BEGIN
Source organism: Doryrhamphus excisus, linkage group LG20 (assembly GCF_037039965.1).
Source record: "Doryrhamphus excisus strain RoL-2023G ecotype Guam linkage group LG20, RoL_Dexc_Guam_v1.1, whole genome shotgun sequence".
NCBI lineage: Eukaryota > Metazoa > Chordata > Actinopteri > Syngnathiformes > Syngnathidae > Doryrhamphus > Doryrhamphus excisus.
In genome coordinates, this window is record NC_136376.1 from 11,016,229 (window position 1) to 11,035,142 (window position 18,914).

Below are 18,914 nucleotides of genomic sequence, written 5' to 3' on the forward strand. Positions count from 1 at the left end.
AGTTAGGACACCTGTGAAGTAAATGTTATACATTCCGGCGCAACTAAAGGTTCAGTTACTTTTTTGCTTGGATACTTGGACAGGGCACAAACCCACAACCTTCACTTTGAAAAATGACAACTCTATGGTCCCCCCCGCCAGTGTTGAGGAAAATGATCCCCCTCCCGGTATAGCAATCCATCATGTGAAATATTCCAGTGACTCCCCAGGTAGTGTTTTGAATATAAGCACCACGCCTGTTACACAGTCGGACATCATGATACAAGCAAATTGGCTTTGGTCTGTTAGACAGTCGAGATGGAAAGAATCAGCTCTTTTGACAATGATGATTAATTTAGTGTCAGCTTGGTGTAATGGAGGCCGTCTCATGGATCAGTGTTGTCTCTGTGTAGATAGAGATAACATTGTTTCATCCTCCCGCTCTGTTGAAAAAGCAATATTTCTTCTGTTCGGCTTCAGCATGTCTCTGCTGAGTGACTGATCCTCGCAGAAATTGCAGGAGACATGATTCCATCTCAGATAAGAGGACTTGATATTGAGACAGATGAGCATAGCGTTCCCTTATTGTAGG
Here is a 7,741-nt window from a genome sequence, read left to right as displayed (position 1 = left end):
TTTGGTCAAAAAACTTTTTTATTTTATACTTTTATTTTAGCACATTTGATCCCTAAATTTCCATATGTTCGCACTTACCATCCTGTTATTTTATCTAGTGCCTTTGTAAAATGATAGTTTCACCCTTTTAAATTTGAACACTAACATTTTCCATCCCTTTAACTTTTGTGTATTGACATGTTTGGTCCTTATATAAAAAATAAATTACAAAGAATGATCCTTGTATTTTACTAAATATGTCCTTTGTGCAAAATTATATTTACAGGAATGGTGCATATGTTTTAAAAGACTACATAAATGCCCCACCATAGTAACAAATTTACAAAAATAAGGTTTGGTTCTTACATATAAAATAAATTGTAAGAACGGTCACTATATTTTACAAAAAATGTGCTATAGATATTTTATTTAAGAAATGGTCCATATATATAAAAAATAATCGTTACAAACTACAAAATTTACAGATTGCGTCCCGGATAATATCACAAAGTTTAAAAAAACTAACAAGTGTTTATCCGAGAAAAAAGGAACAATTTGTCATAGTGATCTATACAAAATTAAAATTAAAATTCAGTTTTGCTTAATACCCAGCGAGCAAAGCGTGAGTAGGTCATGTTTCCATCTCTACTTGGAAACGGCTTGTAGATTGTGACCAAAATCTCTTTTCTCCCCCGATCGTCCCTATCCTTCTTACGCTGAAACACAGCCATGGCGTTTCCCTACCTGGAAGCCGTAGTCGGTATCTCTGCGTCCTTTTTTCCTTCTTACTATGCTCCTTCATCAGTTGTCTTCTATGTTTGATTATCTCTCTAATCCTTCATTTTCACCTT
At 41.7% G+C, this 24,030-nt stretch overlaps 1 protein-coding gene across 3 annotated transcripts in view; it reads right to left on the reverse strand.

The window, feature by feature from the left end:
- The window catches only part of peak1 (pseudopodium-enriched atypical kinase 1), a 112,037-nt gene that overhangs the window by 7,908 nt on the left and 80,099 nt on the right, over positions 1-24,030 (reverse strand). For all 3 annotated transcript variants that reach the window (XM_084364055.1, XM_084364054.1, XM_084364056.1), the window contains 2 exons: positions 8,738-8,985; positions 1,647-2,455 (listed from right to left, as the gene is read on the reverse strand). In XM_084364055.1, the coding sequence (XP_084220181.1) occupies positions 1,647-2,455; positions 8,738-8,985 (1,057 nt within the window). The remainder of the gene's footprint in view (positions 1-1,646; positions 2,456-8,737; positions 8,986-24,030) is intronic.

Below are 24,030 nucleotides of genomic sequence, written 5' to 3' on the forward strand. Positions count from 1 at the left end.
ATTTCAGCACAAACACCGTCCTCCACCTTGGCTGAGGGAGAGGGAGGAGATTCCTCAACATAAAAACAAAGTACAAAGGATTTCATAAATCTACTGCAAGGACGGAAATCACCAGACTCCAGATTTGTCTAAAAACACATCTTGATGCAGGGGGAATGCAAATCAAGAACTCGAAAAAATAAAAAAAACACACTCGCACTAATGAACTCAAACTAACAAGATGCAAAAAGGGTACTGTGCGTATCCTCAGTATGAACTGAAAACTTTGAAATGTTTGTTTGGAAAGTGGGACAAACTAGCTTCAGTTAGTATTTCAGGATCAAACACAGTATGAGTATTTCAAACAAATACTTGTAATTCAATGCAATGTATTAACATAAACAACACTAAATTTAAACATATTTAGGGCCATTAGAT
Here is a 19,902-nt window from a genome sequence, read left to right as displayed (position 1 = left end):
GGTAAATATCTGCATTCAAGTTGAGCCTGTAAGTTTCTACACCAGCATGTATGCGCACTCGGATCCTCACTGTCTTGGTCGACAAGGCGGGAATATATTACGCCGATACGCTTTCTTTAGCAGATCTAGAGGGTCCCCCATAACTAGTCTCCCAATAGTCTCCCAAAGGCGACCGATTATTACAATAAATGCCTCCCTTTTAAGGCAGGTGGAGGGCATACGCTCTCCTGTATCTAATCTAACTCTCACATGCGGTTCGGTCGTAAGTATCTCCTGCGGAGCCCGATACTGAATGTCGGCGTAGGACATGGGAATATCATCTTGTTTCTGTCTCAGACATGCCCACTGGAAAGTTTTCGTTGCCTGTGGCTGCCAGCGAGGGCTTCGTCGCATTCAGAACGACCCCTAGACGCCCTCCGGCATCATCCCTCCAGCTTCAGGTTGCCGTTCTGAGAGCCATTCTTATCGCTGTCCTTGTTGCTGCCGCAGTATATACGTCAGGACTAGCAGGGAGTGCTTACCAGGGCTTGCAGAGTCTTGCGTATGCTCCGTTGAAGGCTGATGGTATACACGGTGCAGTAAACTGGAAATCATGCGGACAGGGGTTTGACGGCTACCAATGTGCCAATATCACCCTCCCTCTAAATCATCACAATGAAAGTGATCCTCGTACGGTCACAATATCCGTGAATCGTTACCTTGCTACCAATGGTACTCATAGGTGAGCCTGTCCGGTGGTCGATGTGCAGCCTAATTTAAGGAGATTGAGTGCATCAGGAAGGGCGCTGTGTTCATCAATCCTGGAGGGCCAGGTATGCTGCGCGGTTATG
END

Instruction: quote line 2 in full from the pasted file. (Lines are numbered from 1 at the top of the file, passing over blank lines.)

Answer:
Source record: "Doryrhamphus excisus strain RoL-2023G ecotype Guam linkage group LG20, RoL_Dexc_Guam_v1.1, whole genome shotgun sequence".